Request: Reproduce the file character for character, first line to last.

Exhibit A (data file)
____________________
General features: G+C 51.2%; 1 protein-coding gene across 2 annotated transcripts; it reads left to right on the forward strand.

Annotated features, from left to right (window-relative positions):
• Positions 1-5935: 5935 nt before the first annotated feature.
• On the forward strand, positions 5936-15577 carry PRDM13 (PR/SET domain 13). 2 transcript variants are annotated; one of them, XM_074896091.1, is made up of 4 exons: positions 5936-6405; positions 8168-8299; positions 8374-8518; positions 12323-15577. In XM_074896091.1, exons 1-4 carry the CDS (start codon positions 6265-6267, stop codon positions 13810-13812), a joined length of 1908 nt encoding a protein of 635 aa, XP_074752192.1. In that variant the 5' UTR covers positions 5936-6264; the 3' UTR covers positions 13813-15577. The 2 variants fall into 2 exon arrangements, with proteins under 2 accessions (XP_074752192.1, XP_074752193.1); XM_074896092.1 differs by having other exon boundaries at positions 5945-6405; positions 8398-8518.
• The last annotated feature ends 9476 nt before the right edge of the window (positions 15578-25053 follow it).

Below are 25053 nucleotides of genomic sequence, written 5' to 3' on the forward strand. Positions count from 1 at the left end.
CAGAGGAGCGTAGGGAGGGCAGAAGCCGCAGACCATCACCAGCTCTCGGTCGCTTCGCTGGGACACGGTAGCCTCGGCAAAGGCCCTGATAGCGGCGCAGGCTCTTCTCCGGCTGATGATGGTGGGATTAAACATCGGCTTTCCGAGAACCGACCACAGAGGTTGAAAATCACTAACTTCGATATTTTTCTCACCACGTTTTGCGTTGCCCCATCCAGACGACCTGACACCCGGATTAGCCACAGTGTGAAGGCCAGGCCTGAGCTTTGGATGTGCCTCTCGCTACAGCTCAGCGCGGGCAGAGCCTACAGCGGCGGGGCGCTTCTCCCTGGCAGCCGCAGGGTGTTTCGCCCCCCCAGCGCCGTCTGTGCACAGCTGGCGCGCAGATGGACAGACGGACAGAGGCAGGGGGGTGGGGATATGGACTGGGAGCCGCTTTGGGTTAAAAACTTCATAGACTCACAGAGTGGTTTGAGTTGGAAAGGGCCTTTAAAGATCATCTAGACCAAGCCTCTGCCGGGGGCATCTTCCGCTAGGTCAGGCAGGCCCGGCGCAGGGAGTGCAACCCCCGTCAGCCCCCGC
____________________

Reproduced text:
General features: G+C 51.2%; 1 protein-coding gene across 2 annotated transcripts; it reads left to right on the forward strand.

Annotated features, from left to right (window-relative positions):
• Positions 1-5935: 5935 nt before the first annotated feature.
• On the forward strand, positions 5936-15577 carry PRDM13 (PR/SET domain 13). 2 transcript variants are annotated; one of them, XM_074896091.1, is made up of 4 exons: positions 5936-6405; positions 8168-8299; positions 8374-8518; positions 12323-15577. In XM_074896091.1, exons 1-4 carry the CDS (start codon positions 6265-6267, stop codon positions 13810-13812), a joined length of 1908 nt encoding a protein of 635 aa, XP_074752192.1. In that variant the 5' UTR covers positions 5936-6264; the 3' UTR covers positions 13813-15577. The 2 variants fall into 2 exon arrangements, with proteins under 2 accessions (XP_074752192.1, XP_074752193.1); XM_074896092.1 differs by having other exon boundaries at positions 5945-6405; positions 8398-8518.
• The last annotated feature ends 9476 nt before the right edge of the window (positions 15578-25053 follow it).

Below are 25053 nucleotides of genomic sequence, written 5' to 3' on the forward strand. Positions count from 1 at the left end.
CAGAGGAGCGTAGGGAGGGCAGAAGCCGCAGACCATCACCAGCTCTCGGTCGCTTCGCTGGGACACGGTAGCCTCGGCAAAGGCCCTGATAGCGGCGCAGGCTCTTCTCCGGCTGATGATGGTGGGATTAAACATCGGCTTTCCGAGAACCGACCACAGAGGTTGAAAATCACTAACTTCGATATTTTTCTCACCACGTTTTGCGTTGCCCCATCCAGACGACCTGACACCCGGATTAGCCACAGTGTGAAGGCCAGGCCTGAGCTTTGGATGTGCCTCTCGCTACAGCTCAGCGCGGGCAGAGCCTACAGCGGCGGGGCGCTTCTCCCTGGCAGCCGCAGGGTGTTTCGCCCCCCCAGCGCCGTCTGTGCACAGCTGGCGCGCAGATGGACAGACGGACAGAGGCAGGGGGGTGGGGATATGGACTGGGAGCCGCTTTGGGTTAAAAACTTCATAGACTCACAGAGTGGTTTGAGTTGGAAAGGGCCTTTAAAGATCATCTAGACCAAGCCTCTGCCGGGGGCATCTTCCGCTAGGTCAGGCAGGCCCGGCGCAGGGAGTGCAACCCCCGTCAGCCCCCGC